Then the very very important question in all of these cases, what are the criteria that triggered the payment? This is the point raised by the chair. Should there have to be negligence or recklessness or, in the case of the radiation experiments, intention? What is the mental state, the culpability that should be required to trigger compensation, or should it be strict liability, no negligence, doesn't matter? Or, and in addition, not only what is the mental state of the researcher, what other criteria should be imposed in deciding appropriate compensation? Are you paying only for medical treatment, out-of-pocket medical treatment? Are you paying economic loss for loss of future wage capability? Are you paying only the victim, or are you paying the victims dependents? Are you paying regardless of collateral sources of income, need? Are you going to pay the banker more than the waiter or the busboy, the way the tort system does? Somebody gets hit by an automobile outside here. The American system says the banker, the stockbroker, the investment banker get more money than the waiter, the busboy, the firemen, the cop, the soldier because of economic loss of livelihood.

So you have to reach out and decide criteria, if you decide at all that compensation is appropriate. There are these fundamental questions as to who qualifies for what injuries. Do you pay if the research that goes awry does not cause any lasting damage at all? It is temporary. It is compensation for loss of integrity, but not compensation for any long-term medical injuries. The mere fact that I was a research victim entitles me to X, even if I am up and about next week. Is that so, and if so, under what circumstances? And finally, what are the procedures that you want to establish for fact-finding and determination? This is a point raised by the chair at the opening.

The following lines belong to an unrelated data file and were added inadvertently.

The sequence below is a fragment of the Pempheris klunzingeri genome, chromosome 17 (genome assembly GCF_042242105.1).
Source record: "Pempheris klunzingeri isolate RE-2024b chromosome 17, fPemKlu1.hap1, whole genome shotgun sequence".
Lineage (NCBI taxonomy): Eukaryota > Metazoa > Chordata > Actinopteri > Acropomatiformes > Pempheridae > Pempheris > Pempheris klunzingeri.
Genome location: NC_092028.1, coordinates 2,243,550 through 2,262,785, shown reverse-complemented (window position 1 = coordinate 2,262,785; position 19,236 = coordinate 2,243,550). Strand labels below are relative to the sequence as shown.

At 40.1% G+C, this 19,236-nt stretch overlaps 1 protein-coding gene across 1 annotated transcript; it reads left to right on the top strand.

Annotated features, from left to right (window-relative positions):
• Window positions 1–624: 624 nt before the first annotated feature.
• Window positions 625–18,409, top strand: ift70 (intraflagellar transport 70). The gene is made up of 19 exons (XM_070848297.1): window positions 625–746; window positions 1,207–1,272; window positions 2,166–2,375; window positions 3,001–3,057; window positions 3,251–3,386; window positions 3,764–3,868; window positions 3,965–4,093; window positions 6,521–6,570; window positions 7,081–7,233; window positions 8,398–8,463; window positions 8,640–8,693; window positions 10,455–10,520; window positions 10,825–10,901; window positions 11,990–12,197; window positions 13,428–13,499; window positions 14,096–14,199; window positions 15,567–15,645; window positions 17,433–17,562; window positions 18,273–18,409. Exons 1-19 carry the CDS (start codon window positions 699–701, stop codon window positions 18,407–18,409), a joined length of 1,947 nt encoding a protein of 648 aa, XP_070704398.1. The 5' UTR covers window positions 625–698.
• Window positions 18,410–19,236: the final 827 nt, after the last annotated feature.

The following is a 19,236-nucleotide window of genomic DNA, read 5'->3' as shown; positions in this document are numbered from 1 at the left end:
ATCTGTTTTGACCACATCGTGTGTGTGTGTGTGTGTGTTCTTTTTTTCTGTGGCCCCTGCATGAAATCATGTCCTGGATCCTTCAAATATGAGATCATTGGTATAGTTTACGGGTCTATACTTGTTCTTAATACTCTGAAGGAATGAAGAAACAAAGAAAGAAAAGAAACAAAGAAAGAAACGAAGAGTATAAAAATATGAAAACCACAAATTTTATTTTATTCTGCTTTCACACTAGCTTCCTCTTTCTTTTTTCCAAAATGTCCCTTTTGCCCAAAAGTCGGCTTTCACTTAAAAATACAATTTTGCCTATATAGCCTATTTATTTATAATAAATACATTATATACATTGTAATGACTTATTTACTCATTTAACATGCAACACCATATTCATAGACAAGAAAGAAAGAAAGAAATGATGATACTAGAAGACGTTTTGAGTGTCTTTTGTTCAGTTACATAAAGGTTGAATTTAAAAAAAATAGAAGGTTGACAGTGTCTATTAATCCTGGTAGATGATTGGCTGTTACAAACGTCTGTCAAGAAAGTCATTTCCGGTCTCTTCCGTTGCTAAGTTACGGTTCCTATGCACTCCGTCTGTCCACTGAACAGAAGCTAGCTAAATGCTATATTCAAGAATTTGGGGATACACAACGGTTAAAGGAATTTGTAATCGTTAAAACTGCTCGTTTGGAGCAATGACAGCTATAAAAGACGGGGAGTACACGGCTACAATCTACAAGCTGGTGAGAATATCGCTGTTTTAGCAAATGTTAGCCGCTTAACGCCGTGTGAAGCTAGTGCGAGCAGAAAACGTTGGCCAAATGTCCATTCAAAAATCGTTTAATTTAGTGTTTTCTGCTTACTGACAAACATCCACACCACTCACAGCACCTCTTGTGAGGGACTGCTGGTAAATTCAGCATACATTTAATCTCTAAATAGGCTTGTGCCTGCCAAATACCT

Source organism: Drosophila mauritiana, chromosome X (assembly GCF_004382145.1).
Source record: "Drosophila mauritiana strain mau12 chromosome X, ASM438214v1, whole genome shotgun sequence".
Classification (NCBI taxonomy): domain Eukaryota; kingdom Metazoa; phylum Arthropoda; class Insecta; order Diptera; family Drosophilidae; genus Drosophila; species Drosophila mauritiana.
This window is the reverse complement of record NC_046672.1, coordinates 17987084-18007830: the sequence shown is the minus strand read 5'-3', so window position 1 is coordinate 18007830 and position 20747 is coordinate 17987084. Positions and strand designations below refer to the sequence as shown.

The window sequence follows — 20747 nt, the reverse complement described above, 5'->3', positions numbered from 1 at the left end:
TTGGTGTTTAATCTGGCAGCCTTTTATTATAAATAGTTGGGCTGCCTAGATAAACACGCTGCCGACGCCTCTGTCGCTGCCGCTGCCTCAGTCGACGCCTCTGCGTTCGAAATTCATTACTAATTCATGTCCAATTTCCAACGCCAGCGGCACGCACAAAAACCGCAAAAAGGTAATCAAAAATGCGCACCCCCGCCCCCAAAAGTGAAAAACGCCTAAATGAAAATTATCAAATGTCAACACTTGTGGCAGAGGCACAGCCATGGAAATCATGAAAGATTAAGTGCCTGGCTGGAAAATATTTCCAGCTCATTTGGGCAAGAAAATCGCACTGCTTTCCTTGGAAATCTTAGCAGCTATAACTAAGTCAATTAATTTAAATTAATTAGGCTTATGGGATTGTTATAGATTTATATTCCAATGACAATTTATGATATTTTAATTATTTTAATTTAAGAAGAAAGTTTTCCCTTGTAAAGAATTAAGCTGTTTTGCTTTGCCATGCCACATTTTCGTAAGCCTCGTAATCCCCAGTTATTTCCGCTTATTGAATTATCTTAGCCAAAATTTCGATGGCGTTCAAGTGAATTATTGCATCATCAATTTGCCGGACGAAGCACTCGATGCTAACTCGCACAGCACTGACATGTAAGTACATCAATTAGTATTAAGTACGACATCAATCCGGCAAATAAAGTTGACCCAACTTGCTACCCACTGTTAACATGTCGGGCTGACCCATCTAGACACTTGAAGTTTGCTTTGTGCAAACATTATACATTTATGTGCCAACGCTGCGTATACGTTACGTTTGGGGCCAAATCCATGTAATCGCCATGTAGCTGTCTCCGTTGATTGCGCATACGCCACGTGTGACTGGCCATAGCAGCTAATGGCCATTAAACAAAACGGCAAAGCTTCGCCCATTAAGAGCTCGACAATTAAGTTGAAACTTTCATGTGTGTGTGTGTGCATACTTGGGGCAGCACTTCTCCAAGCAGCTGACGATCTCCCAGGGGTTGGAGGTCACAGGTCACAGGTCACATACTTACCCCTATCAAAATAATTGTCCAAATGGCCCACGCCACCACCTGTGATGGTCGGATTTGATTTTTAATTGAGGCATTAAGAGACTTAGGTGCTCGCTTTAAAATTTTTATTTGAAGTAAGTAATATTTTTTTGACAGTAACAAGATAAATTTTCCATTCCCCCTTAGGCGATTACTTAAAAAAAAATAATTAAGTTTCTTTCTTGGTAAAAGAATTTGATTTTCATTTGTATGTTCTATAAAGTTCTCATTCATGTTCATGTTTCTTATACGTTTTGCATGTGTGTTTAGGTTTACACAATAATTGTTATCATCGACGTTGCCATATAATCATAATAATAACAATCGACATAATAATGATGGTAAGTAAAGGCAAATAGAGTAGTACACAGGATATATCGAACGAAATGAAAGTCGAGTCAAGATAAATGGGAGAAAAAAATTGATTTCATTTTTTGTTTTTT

Do you want the court system to be the determinant of who gets what? Do you want a special panel created by federal law that would, as with vaccines–there are other examples, you know, on the books. I can think of three or four examples of long-standing law, federal law–uranium miners are another one. As you know, uranium miners who came down with thyroid and other leukemia and other conditions during the 50s from mining uranium have a special procedure they go through to be compensated in lieu of tort in the courts. I am totally agnostic on that, other than to say that this committee, there's plenty of precedent–plenty–if this committee decides that we ought to create a bioethical alternative dispute resolution system rather than throw your lot in rolling the dice in the courtroom. The courtroom is of course the conventional way, the traditional way, the time honored way, and the usual way.

My final point is that almost always, policymakers opt for the tort system. In the last 25 years, I have carved out this niche when I'm called on to help compensate, as with 9/11, Virginia Tech, BP, the Indiana State Fair, the Pavilion, the wind that blew down the Pavilion 6 months ago. But these examples are extremely rare where policymakers prospectively decide, let us not go through the traditional, conventional tort system. Let us come up with an out-of-the-box thinking and design a system that either gives one victim a voluntary choice–you can opt into this special program or at your choice can go into the tort system, or can be mandated. Do not forget in 50 states, you have no choice. If you are injured on the job, that’s worker’s compensation, and for over 100 years we have had worker’s compensation. Employees can't go to the courts for work related injury. That is everywhere, in every state. That’s one huge exception to the tort system, and it has been that way for over 100 years. So what I do is pretty rare, I must say, and in almost all cases policymakers opt to allow people to go to court. You pick your lawyer. We will pick our lawyer. Judge and jury, etc.